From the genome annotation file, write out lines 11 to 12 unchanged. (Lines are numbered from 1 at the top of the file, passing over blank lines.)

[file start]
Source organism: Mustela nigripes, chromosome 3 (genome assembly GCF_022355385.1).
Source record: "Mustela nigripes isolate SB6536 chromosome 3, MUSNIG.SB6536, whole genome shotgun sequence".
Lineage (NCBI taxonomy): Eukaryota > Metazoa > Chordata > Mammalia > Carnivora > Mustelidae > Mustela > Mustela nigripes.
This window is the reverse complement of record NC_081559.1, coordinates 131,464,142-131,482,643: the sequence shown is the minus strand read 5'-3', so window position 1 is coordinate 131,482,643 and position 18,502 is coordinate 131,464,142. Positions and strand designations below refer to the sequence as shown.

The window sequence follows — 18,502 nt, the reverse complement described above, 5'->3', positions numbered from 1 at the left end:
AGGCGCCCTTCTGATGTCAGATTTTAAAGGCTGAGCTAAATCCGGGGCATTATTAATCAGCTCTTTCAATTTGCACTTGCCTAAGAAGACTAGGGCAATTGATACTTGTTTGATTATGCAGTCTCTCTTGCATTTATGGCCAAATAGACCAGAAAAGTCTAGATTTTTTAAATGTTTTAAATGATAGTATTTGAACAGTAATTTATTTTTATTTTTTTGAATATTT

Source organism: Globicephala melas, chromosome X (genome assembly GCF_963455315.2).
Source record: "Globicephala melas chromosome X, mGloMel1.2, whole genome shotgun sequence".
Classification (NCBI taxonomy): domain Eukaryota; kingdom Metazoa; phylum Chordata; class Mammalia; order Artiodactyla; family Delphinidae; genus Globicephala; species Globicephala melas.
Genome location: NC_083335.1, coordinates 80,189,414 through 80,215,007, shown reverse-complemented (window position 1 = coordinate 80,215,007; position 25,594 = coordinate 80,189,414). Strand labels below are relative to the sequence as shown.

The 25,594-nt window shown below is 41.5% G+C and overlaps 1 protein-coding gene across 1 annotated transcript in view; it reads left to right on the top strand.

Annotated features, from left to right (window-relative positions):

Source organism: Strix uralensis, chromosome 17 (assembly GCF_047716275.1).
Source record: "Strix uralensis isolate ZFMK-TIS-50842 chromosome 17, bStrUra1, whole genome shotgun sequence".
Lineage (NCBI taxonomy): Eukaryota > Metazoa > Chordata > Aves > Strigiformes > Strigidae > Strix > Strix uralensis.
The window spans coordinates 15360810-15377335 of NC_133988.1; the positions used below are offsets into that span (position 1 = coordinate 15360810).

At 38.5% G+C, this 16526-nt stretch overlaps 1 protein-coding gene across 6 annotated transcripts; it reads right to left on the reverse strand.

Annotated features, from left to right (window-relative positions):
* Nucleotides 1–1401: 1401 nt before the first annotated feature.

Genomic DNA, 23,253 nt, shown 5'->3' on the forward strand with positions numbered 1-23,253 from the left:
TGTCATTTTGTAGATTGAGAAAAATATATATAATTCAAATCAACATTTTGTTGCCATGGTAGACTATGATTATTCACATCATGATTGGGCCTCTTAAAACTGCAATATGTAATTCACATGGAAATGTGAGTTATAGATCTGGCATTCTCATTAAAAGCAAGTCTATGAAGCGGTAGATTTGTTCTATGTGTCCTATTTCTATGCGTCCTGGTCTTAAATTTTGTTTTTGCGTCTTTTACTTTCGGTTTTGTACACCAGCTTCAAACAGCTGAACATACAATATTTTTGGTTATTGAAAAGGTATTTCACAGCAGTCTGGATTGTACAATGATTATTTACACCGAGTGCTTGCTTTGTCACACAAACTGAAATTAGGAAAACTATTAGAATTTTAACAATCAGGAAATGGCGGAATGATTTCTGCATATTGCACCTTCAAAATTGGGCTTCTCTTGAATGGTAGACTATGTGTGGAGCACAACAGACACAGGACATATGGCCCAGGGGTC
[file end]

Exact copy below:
The 25,594-nt window shown below is 41.5% G+C and overlaps 1 protein-coding gene across 1 annotated transcript in view; it reads left to right on the top strand.

Annotated features, from left to right (window-relative positions):